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Most ironing tables have perforated or metal-mesh tops that allow heat and steam to circulate and rubber-tipped tubular legs to prevent slipping or marring floors. Table heights are adjustable.

Other convenience features include built-in cord holders, outlets with extension cords, or flaps on both sides of the table that can be extended to convert it to a worktable.

Sleeve boards are especially useful for home seamstresses. Average dimensions are 21″ to 27″ long and 5″ to 7″ wide.

Better ironing table covers are made of heat-resistant, non-scorch material such as a combination of Teflon treatment and polyester, fiberglass or silicone-aluminum finished cotton. They are made of heavier material that wears longer than promotional grades. They are cut more fully and have sturdier ties.

Ironing pads, usually made of plastic or foam rubber, keep the cover from slipping, prevent damage to tabletop or to buttons and zippers and make a smoother ironing surface.


Major considerations in the choice of a drying rack stability, number of lines and smooth construction.

Smooth rungs, whether made of wood, aluminum, steel or plastic, are important in indoor racks which are frequently used to dry sheer fabrics that could be snagged. Collapsible racks that can be stored when not in use offer from 15′ to more than 50′ of drying space.

A post-type dryer on tripod legs, more suited to garage, basement or patio use, has individually strung plastic lines that provide up to 100′ of drying space. It can be folded for storage.

The most compact indoor dryer is one that fits into a shower. Steel racks are held against two walls by spring tips. The line holder is mounted on rack wall and lines attached to the facing rack. Lines retract when not in use.

An umbrella-style outdoor revolving clothes dryer is fitted into a permanent ground box. Lines are plastic coated and metal parts are aluminized or galvanized to resist rust. Drying capacity ranges from three to six average washer loads.

Quality indicators for all kinds of drying racks include the number of lines on each arm, length of arms, gauge of arms and post and type of metal finish.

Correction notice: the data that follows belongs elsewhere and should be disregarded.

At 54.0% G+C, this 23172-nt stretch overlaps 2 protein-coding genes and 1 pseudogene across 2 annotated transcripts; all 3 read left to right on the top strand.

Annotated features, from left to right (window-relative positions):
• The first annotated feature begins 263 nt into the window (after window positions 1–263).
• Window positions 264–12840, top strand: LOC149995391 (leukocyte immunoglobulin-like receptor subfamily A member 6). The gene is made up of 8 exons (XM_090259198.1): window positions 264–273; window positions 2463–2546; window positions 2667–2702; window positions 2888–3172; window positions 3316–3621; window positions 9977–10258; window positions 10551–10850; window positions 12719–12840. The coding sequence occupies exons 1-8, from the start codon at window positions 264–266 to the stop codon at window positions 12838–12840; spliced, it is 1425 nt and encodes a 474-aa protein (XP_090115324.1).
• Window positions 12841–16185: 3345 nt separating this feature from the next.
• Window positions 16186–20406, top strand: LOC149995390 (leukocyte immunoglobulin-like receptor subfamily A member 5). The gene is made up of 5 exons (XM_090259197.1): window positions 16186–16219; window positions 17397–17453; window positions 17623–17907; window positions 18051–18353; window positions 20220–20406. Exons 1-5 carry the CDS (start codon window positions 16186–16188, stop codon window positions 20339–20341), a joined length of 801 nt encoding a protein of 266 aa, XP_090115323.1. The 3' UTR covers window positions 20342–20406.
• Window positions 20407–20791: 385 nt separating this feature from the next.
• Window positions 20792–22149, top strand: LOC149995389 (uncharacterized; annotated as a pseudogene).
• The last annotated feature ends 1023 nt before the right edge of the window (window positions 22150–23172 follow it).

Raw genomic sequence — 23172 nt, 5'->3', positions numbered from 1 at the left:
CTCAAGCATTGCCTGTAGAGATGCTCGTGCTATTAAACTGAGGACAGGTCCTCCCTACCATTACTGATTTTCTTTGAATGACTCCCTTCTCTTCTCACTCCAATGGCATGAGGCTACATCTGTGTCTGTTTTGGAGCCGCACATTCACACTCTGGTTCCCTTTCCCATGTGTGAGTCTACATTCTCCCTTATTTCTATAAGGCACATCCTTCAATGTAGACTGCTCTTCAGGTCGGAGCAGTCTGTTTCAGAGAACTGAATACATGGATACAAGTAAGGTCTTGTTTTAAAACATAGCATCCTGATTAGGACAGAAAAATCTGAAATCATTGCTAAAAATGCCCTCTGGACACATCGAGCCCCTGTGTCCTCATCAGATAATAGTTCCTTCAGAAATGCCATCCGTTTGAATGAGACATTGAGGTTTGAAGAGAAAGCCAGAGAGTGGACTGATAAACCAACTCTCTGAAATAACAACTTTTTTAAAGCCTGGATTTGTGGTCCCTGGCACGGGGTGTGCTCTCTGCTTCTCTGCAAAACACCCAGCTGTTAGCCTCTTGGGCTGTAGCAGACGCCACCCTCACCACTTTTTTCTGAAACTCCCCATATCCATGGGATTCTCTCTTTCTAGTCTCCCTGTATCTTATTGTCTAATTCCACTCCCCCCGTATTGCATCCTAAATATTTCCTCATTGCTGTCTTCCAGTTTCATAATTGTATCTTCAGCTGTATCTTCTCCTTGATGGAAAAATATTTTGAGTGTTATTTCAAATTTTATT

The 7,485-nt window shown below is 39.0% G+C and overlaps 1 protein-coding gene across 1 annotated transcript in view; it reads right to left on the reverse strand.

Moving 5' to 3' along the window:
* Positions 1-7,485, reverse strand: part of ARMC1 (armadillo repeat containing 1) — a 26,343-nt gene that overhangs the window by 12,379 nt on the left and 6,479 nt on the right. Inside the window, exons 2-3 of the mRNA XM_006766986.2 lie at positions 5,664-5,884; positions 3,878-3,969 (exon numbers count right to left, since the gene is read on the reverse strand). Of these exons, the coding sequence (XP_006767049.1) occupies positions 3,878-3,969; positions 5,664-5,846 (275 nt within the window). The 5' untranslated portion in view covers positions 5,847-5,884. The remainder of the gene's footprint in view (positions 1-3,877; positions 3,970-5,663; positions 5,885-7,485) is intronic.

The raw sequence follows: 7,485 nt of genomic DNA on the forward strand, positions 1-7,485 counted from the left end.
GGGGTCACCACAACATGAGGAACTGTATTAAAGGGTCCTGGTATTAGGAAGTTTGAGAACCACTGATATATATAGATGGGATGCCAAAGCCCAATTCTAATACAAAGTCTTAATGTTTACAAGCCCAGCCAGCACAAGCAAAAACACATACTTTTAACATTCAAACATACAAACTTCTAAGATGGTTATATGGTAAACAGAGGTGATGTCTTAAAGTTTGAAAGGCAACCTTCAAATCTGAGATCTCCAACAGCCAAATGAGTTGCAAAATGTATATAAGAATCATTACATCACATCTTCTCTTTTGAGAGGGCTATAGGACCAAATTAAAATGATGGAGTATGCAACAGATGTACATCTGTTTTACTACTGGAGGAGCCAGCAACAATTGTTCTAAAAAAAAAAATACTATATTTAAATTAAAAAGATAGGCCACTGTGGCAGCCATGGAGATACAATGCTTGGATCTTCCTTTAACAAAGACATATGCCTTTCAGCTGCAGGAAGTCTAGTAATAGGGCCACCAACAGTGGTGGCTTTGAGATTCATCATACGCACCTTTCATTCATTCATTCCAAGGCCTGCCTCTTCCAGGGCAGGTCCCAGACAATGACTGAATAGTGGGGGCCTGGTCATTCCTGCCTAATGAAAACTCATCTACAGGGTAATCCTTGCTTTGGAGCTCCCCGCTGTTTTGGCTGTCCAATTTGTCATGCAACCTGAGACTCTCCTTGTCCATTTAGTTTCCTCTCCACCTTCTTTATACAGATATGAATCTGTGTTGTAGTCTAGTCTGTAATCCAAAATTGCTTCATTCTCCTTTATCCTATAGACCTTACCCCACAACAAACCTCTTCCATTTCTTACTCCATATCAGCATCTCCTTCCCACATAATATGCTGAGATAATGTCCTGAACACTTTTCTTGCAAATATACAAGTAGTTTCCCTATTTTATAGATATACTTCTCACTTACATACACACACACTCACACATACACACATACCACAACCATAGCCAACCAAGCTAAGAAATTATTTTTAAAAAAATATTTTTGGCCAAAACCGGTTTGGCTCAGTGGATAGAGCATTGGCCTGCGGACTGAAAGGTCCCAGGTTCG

Clothesline posts should be galvanized or coated with aluminum enamel to prevent rust. “T” and acorn posts are commonly used. “T” posts are embedded in cement or installed in a ground box. “T” posts have from four to eight line hooks which permit the line to be stretched between “T” posts.

Acorn (or round-hub) posts have pronged tops that hold four lines. These posts can be installed the same as “T” posts, but lines can be strung to trees, garage or house instead of to a matching post. “T” installations require two posts.

Disappearing clotheslines require one post. A metal case holding the lines is mounted on a wall. Lines are attached to a handle, pulled out, locked to desired length and fixed to a post, another wall or a tree. When not in use, lines are wound back into the case. They can be installed inside or out.

Pulley lines are strung through a pulley so the user can hang or remove clothes from one location by pulling the line through the pulley. Only solid braided line or multi-filament line is suitable for pulleys. Other types of line can be used but may not wear as well; wire line should never be used.

Other types of line include plastic-coated steel line which cleans readily but damages easily and tends to sag. Plastic line with a polyethylene core wears well and can be used with pulleys.


Most cleaning and laundry departments carry an assortment of accessories which ease washday chores.

Ironing caddies to hold freshly ironed garments have either single or double lightweight tubular steel bars and wheels or casters for portability. Some have height adjustments and all can be folded for storage.

Other accessories include laundry carts and sorters which combine fabric pockets with tubular frames to organize and transport garments for laundering.

Check your state and local codes before starting any project. Follow all safety precautions. Information in this document has been furnished by the North American Retail Hardware Association (NRHA) and associated contributors. Every effort has been made to ensure accuracy and safety. Neither NRHA, any contributor nor the retailer can be held responsible for damages or injuries resulting from the use of the information in this document.